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shot. >> demand far outstrips supply. we are waiting to learn when more doses will arrive. >> in new york city, they have paused vaccinating police and firefighters. why? dwindling supply. less than 1% of the u.s. population has been fully vaccinated so far. double dosed. there's a new hands on plan from fauci and the feds. >> we have to go into the trenches. we have to get there and partner with the people who are actually doing it and say, what went wrong here and how can we help you fix it? >> the bright side, president biden's first day in office, over 1 million shots were given so far. that's the promise every day for 100 days. >> if we do better than that, which i personally think we likely will, then great. >> and this could be huge. johnson and johnson expected to
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submit its single dose vaccine for authorization soon. >> with the goal of having perhaps 100 million vaccines. that will make a big deference. >> now blamed in part for the startling surge in los angeles. >> i am very concerned. i think it does exchange what happened in december. >> how far and wide have these variants spread already? we don't really know. >> we must be honest and say the sequence of surveillance thus far is not at the level we would have liked. >> and amid all this talk, it's important not to lose sight of the daily pain for people in
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california. 764 deaths reported. across america on average, 3,000 people are still dieing every day. nick watt, cnn, legislation. >> thanks nick for that. sobering numbers, indeed. coming up, the editor of one of the most respected journals is calling britain's covid response an embarrassment. he explains why, just ahead.
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not promise... prove. don't miss our weekend special. save $1,000 on the sleep number 360 special edition smart bed, now $1,799. plus, 0% interest for 36 months on all smart beds. ends monday. across europe, most countries are seeing fewer new cases this week with a few exceptions. spain and portugal are in the mid midst of a few cases. meanwhile, many areas are seeing a decline. here, for example, are the trend lines for italy in green, netherlands in orange and the unique in blue. the united king down is now the worst hit country on earth when it comes to johns hopkins.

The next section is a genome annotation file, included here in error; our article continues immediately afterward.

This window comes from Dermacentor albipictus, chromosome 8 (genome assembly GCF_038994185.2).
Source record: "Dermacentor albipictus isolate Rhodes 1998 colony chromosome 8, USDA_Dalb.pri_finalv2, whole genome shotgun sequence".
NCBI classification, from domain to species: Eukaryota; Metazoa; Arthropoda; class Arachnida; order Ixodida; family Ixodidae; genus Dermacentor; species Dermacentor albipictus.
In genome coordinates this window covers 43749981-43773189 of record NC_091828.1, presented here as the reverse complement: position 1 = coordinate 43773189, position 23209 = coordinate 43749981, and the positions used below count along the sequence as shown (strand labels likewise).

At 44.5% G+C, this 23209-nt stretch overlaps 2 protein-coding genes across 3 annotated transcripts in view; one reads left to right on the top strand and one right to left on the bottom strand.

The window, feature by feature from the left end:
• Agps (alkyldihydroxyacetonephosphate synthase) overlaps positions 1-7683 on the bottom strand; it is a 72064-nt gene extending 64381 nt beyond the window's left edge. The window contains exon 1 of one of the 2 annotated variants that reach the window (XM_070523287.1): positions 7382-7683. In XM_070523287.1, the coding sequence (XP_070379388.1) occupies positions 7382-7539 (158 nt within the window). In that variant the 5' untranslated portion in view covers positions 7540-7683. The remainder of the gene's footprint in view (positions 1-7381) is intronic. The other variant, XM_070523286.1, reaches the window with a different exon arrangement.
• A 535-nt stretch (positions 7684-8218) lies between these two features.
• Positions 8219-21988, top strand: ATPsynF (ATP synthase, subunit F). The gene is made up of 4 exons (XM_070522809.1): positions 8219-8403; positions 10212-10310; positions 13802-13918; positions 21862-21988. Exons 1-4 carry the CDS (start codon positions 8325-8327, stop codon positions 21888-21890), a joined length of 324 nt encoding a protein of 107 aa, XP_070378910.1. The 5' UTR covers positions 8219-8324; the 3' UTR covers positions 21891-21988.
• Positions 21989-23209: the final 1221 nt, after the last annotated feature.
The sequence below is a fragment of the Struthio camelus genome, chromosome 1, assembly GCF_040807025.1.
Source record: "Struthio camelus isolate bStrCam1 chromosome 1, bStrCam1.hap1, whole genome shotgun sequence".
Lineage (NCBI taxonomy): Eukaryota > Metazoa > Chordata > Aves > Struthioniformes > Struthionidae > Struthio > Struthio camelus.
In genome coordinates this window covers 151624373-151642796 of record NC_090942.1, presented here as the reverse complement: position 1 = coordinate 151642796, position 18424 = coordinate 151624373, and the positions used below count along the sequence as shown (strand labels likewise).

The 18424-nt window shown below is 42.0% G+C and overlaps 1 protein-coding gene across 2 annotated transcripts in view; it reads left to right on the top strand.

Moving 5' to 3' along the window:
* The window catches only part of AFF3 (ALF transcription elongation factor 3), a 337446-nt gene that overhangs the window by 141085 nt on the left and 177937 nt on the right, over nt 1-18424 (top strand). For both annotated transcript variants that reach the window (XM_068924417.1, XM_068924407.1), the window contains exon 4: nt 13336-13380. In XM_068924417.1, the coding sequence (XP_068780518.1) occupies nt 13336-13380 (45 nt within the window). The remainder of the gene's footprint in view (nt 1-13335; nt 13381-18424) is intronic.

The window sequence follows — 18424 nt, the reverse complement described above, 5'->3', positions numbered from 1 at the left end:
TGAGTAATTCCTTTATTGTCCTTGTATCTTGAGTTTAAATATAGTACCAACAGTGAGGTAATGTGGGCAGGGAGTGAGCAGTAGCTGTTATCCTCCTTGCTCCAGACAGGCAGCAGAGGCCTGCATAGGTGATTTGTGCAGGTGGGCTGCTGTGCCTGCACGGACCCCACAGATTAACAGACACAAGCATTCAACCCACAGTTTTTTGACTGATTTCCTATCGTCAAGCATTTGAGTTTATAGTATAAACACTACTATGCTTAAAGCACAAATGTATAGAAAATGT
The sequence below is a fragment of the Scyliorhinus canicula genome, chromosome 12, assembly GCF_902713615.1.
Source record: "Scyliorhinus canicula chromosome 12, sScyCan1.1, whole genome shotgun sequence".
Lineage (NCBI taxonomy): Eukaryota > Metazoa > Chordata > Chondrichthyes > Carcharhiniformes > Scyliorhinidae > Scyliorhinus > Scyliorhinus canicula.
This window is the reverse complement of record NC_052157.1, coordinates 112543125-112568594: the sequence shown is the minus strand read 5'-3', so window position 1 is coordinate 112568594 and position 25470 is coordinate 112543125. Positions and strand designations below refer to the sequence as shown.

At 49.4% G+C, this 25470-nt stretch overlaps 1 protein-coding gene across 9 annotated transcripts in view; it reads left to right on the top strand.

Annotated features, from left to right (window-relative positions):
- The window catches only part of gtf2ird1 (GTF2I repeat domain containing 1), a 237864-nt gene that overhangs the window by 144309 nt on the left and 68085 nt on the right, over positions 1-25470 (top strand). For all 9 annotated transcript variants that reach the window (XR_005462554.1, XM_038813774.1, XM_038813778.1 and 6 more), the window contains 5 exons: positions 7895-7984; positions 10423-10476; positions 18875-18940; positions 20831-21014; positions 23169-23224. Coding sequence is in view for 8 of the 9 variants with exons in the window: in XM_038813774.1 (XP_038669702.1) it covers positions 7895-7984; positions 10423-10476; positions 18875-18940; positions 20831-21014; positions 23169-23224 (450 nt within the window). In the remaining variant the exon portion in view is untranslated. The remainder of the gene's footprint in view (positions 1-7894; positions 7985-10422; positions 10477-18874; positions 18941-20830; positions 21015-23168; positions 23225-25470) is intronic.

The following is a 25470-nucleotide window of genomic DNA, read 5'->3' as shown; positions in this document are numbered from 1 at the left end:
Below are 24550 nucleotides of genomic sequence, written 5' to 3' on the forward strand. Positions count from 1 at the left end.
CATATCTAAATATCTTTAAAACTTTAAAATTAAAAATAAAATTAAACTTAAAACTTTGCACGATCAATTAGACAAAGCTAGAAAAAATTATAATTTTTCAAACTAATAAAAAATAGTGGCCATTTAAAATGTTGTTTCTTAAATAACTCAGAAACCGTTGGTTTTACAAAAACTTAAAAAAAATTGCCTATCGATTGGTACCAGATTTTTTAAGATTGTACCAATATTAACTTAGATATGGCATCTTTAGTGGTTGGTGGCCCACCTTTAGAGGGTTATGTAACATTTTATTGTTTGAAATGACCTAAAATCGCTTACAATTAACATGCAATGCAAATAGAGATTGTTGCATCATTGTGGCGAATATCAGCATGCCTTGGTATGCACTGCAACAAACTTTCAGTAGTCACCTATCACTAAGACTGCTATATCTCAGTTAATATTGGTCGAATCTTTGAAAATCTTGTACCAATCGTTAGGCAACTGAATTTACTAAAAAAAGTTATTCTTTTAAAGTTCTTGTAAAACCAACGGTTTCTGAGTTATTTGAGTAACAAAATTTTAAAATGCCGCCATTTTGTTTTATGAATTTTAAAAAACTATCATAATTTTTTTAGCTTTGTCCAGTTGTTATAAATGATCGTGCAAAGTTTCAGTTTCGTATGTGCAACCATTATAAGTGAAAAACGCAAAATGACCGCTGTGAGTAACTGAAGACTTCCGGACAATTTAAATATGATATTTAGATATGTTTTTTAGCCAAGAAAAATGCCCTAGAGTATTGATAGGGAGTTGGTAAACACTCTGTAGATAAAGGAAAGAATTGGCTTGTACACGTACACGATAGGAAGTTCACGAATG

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prime minister boris johnston is now warning about a new potential danger from the coronavirus variant first identified in the uk. >> we've been informed today that in addition to spreading more quickly, it appears there is some evidence that the new variant, the variant first identified in london and the southeast may be associated with a higher degree of mortality. >> so i want to talk more about this with cnn's scott mcclain. those are certainly quite verifying words for many brits and for 'em people around the world awaiting the arrival of this variant on their shores. what is the prime minister basing his evidence on here? >> so it's a couple of studies here, but the prime minister's top individualers were quick to point out that there is a lot of uncertainty around this new vire
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russ. the new variant is more transmittable than the original. that is having a devastating impact right now on the national health service in this country. hospitals are simply packed to the brim. some of the sample sizes of these studies that the government is basing its estimates on, they're smaller than they would have liked. so that is leading to a lot of var action. >> if you took somebody in their 60s, the average risk is that for 1,000 people who got infected, roughly 10 would be expected to unfortunately die with the virus. with the new variant, for a thousand people infected,
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roughly 13 or 14 people might be expected to die. >> so, robin, a similar trend holds true across all age groups, but here is where the evidence weakens significantly. if you look at only the people who get hospitalized with the virus, you are no more likely to die in a hospital if you have the new variant than if you had the original virus. the vaccines will be effective on the new variant and the original virus, which is good news. the uk is rolling out its vaccine faster than any country in europe. the government's own estimates say it won't start to have an impact on hospitalizations or mortality until at the earliest later this month, but more likely next month. >> scott mcclain, thank you so